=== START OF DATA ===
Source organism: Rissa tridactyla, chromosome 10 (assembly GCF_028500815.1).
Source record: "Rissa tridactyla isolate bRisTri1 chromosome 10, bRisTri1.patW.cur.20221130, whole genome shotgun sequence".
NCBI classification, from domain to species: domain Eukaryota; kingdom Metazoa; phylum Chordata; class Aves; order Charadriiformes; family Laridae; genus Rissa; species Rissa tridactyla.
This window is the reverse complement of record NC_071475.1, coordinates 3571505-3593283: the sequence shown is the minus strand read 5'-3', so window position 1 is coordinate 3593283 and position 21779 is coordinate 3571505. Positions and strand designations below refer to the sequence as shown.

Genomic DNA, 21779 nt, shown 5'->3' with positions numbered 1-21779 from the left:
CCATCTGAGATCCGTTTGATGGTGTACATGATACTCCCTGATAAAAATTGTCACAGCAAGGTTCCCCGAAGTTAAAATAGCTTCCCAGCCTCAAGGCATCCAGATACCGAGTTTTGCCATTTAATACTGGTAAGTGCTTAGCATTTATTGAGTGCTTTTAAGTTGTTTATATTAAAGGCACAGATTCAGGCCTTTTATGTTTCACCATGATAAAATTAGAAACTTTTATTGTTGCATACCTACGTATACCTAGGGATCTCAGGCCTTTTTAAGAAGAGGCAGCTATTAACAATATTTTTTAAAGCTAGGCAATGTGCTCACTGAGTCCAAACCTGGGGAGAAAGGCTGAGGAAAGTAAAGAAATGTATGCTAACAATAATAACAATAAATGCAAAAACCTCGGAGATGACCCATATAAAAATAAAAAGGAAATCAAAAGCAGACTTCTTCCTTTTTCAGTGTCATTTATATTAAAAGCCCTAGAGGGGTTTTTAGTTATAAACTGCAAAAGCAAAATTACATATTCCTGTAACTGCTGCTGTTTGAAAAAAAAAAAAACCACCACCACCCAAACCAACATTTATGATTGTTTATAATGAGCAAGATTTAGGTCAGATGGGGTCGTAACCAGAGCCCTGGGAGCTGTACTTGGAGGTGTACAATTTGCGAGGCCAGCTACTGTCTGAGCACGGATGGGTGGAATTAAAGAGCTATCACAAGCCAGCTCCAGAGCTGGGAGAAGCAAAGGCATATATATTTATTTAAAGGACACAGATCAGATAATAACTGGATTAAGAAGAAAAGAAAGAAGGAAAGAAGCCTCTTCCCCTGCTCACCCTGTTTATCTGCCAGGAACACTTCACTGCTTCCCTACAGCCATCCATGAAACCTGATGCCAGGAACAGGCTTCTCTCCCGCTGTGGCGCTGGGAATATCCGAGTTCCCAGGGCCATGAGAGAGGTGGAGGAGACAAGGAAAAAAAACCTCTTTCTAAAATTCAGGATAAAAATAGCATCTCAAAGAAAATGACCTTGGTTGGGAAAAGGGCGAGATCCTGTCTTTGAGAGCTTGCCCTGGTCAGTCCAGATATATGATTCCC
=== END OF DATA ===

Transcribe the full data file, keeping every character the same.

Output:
Source organism: Rissa tridactyla, chromosome 10 (assembly GCF_028500815.1).
Source record: "Rissa tridactyla isolate bRisTri1 chromosome 10, bRisTri1.patW.cur.20221130, whole genome shotgun sequence".
NCBI classification, from domain to species: domain Eukaryota; kingdom Metazoa; phylum Chordata; class Aves; order Charadriiformes; family Laridae; genus Rissa; species Rissa tridactyla.
This window is the reverse complement of record NC_071475.1, coordinates 3571505-3593283: the sequence shown is the minus strand read 5'-3', so window position 1 is coordinate 3593283 and position 21779 is coordinate 3571505. Positions and strand designations below refer to the sequence as shown.

Genomic DNA, 21779 nt, shown 5'->3' with positions numbered 1-21779 from the left:
CCATCTGAGATCCGTTTGATGGTGTACATGATACTCCCTGATAAAAATTGTCACAGCAAGGTTCCCCGAAGTTAAAATAGCTTCCCAGCCTCAAGGCATCCAGATACCGAGTTTTGCCATTTAATACTGGTAAGTGCTTAGCATTTATTGAGTGCTTTTAAGTTGTTTATATTAAAGGCACAGATTCAGGCCTTTTATGTTTCACCATGATAAAATTAGAAACTTTTATTGTTGCATACCTACGTATACCTAGGGATCTCAGGCCTTTTTAAGAAGAGGCAGCTATTAACAATATTTTTTAAAGCTAGGCAATGTGCTCACTGAGTCCAAACCTGGGGAGAAAGGCTGAGGAAAGTAAAGAAATGTATGCTAACAATAATAACAATAAATGCAAAAACCTCGGAGATGACCCATATAAAAATAAAAAGGAAATCAAAAGCAGACTTCTTCCTTTTTCAGTGTCATTTATATTAAAAGCCCTAGAGGGGTTTTTAGTTATAAACTGCAAAAGCAAAATTACATATTCCTGTAACTGCTGCTGTTTGAAAAAAAAAAAAACCACCACCACCCAAACCAACATTTATGATTGTTTATAATGAGCAAGATTTAGGTCAGATGGGGTCGTAACCAGAGCCCTGGGAGCTGTACTTGGAGGTGTACAATTTGCGAGGCCAGCTACTGTCTGAGCACGGATGGGTGGAATTAAAGAGCTATCACAAGCCAGCTCCAGAGCTGGGAGAAGCAAAGGCATATATATTTATTTAAAGGACACAGATCAGATAATAACTGGATTAAGAAGAAAAGAAAGAAGGAAAGAAGCCTCTTCCCCTGCTCACCCTGTTTATCTGCCAGGAACACTTCACTGCTTCCCTACAGCCATCCATGAAACCTGATGCCAGGAACAGGCTTCTCTCCCGCTGTGGCGCTGGGAATATCCGAGTTCCCAGGGCCATGAGAGAGGTGGAGGAGACAAGGAAAAAAAACCTCTTTCTAAAATTCAGGATAAAAATAGCATCTCAAAGAAAATGACCTTGGTTGGGAAAAGGGCGAGATCCTGTCTTTGAGAGCTTGCCCTGGTCAGTCCAGATATATGATTCCC